At The American Conservative, the magazine’s editor Jim Antle, describes the differing views among conservatives at a recent national conservatism conference. He pays special attention to the history and views of National Security Advisor John Bolton. Bolton is not a perfect neocon, but as Antle writes, “It is difficult to see what would have been different if Bolton’s role would have been filled with a neocon.” Antle goes on to warn against using the wave of “nationalism,” as an “excuse to repeat past conservative mistakes on war and peace.” He is correct, it would be a shame to waste the enthusiasm of voters on the right with a foreign war that would only further sap American resolve. Antle writes (abridged):
Asked to weigh in on co-keynoting a conference with national security adviser John Bolton, Tucker Carlson demurred, saying different perspectives should be heard.
Many of the main voices at the inaugural National Conservatism Conference reject a foreign policy of forever war. This includes not just Carlson but fellow keynoter Peter Thiel (“On this most important issue Donald Trump is right,” Thiel said at the 2016 Republican convention. “It’s time to end the era of stupid wars and rebuild our country.”), organizer Yoram Hazony, who was sharply critical of neoconservatives in his own speech, and best-selling author J.D. Vance.
But a nontrivial number of speakers who were on the schedule purely for their foreign policy expertise would have been comfortable during the administration of George W. Bush, who was no nationalist conservative. Bolton, who at one point stressed the common ground between President Trump and John McCain, illustrated how to package the old foreign policy to appeal to those interested in a new conservatism.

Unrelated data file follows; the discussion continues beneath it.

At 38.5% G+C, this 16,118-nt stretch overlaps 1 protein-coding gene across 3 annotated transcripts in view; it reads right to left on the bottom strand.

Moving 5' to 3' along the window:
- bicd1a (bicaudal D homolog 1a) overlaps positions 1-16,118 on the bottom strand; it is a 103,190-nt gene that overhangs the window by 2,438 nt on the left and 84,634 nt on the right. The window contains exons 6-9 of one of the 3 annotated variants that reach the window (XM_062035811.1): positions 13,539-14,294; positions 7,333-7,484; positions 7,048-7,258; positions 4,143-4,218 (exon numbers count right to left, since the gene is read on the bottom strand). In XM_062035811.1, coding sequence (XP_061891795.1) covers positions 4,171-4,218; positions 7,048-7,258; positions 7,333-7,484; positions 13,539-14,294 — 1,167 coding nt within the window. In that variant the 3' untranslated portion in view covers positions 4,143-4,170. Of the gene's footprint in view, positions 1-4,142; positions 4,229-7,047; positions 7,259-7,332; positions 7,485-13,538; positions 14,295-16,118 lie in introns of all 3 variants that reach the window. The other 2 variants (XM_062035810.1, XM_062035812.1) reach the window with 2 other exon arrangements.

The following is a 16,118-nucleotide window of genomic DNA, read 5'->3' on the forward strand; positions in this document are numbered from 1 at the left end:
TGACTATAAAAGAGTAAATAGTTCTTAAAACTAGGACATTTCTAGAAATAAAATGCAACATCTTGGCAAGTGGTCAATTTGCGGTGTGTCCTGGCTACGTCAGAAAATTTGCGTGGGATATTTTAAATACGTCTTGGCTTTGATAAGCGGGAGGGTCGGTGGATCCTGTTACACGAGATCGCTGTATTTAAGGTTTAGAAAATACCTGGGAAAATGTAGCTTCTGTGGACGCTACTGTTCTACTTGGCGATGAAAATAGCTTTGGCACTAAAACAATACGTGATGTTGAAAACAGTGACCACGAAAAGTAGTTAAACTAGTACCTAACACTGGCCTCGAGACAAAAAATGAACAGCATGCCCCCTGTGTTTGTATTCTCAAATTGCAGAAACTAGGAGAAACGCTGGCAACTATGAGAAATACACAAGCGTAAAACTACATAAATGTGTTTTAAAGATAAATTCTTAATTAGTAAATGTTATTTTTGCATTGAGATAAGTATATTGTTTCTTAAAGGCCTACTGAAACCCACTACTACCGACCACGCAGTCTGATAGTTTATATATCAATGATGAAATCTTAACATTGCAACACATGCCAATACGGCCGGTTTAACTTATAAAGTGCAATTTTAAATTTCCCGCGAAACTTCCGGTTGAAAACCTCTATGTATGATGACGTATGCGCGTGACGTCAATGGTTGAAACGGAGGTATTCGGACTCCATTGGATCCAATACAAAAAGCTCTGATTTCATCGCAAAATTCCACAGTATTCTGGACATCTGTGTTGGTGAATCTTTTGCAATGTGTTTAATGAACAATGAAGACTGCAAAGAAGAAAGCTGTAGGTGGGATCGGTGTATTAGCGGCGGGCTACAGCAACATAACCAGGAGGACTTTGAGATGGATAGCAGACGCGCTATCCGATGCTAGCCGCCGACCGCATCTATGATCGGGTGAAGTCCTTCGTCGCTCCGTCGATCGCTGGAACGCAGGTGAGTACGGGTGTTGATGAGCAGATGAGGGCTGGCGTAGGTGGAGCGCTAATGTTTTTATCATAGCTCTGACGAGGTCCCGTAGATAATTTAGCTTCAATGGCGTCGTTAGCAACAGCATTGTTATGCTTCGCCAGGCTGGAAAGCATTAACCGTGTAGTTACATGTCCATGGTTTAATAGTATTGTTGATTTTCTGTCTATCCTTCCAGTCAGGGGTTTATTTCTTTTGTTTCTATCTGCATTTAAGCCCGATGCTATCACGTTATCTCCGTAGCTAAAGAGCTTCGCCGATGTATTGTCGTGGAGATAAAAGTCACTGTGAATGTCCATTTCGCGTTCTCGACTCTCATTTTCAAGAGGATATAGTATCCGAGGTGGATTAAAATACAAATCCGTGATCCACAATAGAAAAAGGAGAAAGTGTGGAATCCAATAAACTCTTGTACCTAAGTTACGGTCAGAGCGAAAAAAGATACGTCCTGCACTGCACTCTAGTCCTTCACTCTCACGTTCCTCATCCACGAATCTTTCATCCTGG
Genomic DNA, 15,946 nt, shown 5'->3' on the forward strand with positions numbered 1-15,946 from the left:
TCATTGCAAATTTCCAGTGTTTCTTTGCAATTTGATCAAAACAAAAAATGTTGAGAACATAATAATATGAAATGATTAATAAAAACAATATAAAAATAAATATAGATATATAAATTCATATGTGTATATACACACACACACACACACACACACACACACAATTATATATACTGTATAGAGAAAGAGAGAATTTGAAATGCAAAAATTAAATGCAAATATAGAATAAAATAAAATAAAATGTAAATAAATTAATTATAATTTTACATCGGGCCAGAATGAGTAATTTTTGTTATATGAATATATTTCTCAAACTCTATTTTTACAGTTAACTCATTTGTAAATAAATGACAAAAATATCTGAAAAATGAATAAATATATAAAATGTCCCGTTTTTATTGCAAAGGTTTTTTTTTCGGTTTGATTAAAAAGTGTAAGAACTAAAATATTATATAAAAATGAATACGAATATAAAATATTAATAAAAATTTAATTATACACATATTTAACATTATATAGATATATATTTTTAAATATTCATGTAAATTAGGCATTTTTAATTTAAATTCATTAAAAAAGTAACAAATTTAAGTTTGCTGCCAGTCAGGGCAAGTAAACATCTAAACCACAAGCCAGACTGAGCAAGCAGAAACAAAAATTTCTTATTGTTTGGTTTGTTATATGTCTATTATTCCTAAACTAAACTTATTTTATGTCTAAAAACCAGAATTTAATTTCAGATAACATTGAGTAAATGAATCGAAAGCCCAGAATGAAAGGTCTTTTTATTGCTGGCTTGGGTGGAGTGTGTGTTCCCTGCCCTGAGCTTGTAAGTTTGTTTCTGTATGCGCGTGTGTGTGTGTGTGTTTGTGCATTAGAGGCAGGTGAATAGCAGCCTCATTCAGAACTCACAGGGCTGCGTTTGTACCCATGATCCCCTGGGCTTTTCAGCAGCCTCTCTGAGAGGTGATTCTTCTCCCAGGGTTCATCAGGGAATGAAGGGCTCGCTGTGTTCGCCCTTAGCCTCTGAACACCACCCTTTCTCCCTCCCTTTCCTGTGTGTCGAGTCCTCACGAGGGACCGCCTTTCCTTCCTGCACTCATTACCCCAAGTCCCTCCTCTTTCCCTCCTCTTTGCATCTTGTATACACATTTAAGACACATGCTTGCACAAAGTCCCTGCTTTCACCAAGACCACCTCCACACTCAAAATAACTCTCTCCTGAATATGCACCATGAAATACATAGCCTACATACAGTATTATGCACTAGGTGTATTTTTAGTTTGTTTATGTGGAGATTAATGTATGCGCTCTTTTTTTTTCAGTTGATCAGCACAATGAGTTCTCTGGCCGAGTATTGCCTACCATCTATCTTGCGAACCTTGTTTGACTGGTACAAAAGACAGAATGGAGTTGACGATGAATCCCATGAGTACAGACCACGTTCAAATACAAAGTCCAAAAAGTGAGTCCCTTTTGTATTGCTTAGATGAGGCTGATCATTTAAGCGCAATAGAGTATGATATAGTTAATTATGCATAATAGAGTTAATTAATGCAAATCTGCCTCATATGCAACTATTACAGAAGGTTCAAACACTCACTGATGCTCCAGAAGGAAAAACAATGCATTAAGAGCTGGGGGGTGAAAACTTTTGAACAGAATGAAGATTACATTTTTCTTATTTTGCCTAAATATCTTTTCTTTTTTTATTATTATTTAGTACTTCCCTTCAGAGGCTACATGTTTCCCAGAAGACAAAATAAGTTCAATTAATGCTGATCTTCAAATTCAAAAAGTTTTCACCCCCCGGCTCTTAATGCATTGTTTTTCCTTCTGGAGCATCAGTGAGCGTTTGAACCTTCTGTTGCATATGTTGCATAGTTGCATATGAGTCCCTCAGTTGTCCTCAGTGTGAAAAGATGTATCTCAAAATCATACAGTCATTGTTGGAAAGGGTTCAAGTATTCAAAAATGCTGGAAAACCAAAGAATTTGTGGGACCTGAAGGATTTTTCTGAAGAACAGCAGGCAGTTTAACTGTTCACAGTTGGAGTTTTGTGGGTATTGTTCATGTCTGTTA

That is, speak in concrete terms about American interests and security rather than abstract appeals to American values; invoke Samuel Huntington, whose “Clash of Civilizations” is a major influence among nationalist conservatives; play up nationalist concerns about China; don’t talk about democracy promotion or nation-building; quote Edmund Burke liberally.
Bolton has always rejected the neocon label.. And it is true that he is a skeptic of democracy promotion and some of the other more idealistic components of the Bush doctrine.
At the same time, Bolton has supported most preventive wars the United States has waged since 9/11 and continuing the Afghanistan war long after it has achieved any obvious results. He seeks a new Cold War, replacing the Soviet Union with China, Iran, Iraq or some other country that can be said to be the main hotbed of radical Islam, regardless of which strain. It is difficult to see what would have been different if Bolton’s role would have been filled with a neocon.
Consider that Tom Cotton and Nikki Haley are among the would-be successors to Trump. Cotton is at least aligned with Trump on immigration. It is not clear that Haley, like Bolton, even goes that far. If nationalists are going to criticize libertarians alongside neoconservatives, they must lay out their own vision of prudence and restraint.
There is much that is promising about the nationalist project. It would be a shame if it was used an excuse to repeat past conservative mistakes on war and peace.
Read more here.
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